Arizona took a 21-17 halftime lead when Wilson ran in untouched from eight yards out after Solomon hit a couple of quick passes to set up the score.
After receiving the second half kickoff, the Wildcats were driving down the field, but a fumble from Wilson was recovered by Washington superstar linebacker Shaq Thompson at the Huskies’ 44-yard line. Washington made it a one-point game on its ensuing drive when Van Winkle’s kick was good from 31 yards.
A one-yard touchdown run from Dwayne Washington put the team back in front at 26-21 with 2:45 remaining in the third. But in what may have been the biggest play of the game, an errant snap on the extra point resulted in only a five-point lead for the Huskies.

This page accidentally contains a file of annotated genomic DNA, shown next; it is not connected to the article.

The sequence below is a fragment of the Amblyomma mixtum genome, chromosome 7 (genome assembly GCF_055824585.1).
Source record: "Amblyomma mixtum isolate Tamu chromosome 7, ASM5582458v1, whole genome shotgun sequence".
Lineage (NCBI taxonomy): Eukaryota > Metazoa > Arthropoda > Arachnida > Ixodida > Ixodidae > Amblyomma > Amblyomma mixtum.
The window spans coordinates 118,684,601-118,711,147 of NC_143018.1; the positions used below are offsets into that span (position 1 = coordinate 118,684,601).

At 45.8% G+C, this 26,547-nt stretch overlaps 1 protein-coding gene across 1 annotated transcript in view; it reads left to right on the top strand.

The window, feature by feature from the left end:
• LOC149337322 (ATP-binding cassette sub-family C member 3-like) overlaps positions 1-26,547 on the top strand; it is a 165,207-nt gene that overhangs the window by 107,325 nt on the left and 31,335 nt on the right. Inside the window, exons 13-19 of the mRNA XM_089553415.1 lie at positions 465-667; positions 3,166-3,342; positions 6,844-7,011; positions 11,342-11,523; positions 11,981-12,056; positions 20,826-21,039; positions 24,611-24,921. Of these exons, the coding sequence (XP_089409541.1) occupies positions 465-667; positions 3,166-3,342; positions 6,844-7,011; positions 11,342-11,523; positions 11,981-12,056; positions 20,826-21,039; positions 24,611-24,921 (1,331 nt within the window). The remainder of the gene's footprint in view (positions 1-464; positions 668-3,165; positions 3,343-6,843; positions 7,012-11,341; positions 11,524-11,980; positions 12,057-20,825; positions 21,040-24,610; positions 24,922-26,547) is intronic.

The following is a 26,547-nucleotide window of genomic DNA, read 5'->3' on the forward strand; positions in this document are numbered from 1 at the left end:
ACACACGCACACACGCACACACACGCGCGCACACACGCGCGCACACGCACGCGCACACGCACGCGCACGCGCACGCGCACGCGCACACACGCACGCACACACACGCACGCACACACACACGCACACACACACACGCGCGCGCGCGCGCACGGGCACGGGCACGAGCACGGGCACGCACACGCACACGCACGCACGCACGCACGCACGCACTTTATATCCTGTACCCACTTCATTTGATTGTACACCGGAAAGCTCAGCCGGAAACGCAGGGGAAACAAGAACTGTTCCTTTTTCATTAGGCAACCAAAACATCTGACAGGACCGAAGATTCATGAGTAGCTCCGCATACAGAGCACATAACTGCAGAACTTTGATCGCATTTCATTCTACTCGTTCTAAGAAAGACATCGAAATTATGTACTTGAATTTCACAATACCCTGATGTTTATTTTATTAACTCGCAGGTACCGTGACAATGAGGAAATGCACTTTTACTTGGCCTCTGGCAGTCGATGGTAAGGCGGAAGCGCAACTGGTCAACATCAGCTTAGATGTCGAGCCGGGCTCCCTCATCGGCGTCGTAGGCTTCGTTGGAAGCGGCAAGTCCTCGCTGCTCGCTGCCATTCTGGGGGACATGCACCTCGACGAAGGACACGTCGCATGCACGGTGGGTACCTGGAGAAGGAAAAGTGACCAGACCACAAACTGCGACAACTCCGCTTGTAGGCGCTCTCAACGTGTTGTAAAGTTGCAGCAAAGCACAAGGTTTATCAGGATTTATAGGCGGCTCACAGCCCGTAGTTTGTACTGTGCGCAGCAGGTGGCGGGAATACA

As the fourth quarter began, Arizona finally made a big play on offense in the fourth quarter as Solomon hit receiver Trey Griffey in stride for a 63-yard dime down the sideline. Despite the big play, the Wildcats had to settle for a 35-yard field goal from Skowron and only trailed by two at 26-24 with 13:08 left in the game.
After the two teams traded punts, the Wildcats drove down the field with a few big runs from Wilson, only to have Solomon intercepted for the second time on the night as a miscommunication led to UW cornerback Sidney Jones making an acrobatic snag in the back of the end zone with only 4:25 remaining.
Washington looked like it was going to run out the clock with a few first-down conversions from the running game, and things looked all but over for the Wildcats. However, instead of kneeling the ball, the Huskies handed it off once more to running back Deontae Cooper, who ended up stacked by the Arizona defense and stripped by Bondurant. UA linebacker Derrick Turituri recovered the ball at the Washington 45-yard line, giving Arizona hope with 1:23 left on the clock and a time out at its disposal.